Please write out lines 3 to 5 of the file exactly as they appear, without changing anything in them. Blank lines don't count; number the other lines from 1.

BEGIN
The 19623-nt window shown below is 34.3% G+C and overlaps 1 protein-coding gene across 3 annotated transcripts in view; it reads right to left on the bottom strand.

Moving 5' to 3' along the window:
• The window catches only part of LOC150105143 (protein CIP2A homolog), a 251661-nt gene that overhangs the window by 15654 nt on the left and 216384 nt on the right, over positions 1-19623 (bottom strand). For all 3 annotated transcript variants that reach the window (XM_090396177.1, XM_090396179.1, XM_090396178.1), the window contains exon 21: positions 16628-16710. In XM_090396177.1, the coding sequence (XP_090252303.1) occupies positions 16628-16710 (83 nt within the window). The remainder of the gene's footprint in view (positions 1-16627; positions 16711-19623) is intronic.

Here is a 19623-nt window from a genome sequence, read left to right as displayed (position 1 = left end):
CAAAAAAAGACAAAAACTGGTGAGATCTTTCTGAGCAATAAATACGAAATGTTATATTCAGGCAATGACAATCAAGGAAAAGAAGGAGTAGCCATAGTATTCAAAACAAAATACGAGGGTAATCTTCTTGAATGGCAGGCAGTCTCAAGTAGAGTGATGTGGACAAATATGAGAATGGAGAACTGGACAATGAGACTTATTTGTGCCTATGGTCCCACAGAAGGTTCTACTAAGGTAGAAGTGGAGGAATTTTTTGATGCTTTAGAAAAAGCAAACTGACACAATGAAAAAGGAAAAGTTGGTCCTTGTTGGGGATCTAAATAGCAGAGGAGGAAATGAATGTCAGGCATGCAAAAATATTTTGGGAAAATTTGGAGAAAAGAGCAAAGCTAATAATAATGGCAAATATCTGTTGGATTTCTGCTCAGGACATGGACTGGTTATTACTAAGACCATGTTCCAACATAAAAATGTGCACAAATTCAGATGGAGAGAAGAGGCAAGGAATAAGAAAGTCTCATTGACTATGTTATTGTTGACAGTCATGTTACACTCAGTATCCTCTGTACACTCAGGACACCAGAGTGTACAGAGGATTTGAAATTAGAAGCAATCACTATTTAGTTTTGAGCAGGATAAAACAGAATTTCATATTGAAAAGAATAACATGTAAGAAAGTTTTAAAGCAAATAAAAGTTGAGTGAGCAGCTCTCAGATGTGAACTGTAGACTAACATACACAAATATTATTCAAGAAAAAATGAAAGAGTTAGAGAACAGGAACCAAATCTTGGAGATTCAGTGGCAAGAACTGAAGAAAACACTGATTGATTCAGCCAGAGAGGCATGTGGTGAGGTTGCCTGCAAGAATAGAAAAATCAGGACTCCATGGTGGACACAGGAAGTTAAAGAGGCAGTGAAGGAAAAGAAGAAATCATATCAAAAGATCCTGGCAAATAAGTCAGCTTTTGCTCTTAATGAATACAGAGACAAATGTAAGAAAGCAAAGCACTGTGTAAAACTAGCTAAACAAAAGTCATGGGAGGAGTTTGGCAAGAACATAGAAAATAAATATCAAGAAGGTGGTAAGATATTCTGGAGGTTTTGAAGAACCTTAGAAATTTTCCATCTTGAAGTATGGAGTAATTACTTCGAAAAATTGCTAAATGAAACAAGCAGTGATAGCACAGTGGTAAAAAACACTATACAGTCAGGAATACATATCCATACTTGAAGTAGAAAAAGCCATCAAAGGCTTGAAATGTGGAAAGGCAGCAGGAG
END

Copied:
• The window catches only part of LOC150105143 (protein CIP2A homolog), a 251661-nt gene that overhangs the window by 15654 nt on the left and 216384 nt on the right, over positions 1-19623 (bottom strand). For all 3 annotated transcript variants that reach the window (XM_090396177.1, XM_090396179.1, XM_090396178.1), the window contains exon 21: positions 16628-16710. In XM_090396177.1, the coding sequence (XP_090252303.1) occupies positions 16628-16710 (83 nt within the window). The remainder of the gene's footprint in view (positions 1-16627; positions 16711-19623) is intronic.

Here is a 19623-nt window from a genome sequence, read left to right as displayed (position 1 = left end):
CAAAAAAAGACAAAAACTGGTGAGATCTTTCTGAGCAATAAATACGAAATGTTATATTCAGGCAATGACAATCAAGGAAAAGAAGGAGTAGCCATAGTATTCAAAACAAAATACGAGGGTAATCTTCTTGAATGGCAGGCAGTCTCAAGTAGAGTGATGTGGACAAATATGAGAATGGAGAACTGGACAATGAGACTTATTTGTGCCTATGGTCCCACAGAAGGTTCTACTAAGGTAGAAGTGGAGGAATTTTTTGATGCTTTAGAAAAAGCAAACTGACACAATGAAAAAGGAAAAGTTGGTCCTTGTTGGGGATCTAAATAGCAGAGGAGGAAATGAATGTCAGGCATGCAAAAATATTTTGGGAAAATTTGGAGAAAAGAGCAAAGCTAATAATAATGGCAAATATCTGTTGGATTTCTGCTCAGGACATGGACTGGTTATTACTAAGACCATGTTCCAACATAAAAATGTGCACAAATTCAGATGGAGAGAAGAGGCAAGGAATAAGAAAGTCTCATTGACTATGTTATTGTTGACAGTCATGTTACACTCAGTATCCTCTGTACACTCAGGACACCAGAGTGTACAGAGGATTTGAAATTAGAAGCAATCACTATTTAGTTTTGAGCAGGATAAAACAGAATTTCATATTGAAAAGAATAACATGTAAGAAAGTTTTAAAGCAAATAAAAGTTGAGTGAGCAGCTCTCAGATGTGAACTGTAGACTAACATACACAAATATTATTCAAGAAAAAATGAAAGAGTTAGAGAACAGGAACCAAATCTTGGAGATTCAGTGGCAAGAACTGAAGAAAACACTGATTGATTCAGCCAGAGAGGCATGTGGTGAGGTTGCCTGCAAGAATAGAAAAATCAGGACTCCATGGTGGACACAGGAAGTTAAAGAGGCAGTGAAGGAAAAGAAGAAATCATATCAAAAGATCCTGGCAAATAAGTCAGCTTTTGCTCTTAATGAATACAGAGACAAATGTAAGAAAGCAAAGCACTGTGTAAAACTAGCTAAACAAAAGTCATGGGAGGAGTTTGGCAAGAACATAGAAAATAAATATCAAGAAGGTGGTAAGATATTCTGGAGGTTTTGAAGAACCTTAGAAATTTTCCATCTTGAAGTATGGAGTAATTACTTCGAAAAATTGCTAAATGAAACAAGCAGTGATAGCACAGTGGTAAAAAACACTATACAGTCAGGAATACATATCCATACTTGAAGTAGAAAAAGCCATCAAAGGCTTGAAATGTGGAAAGGCAGCAGGAG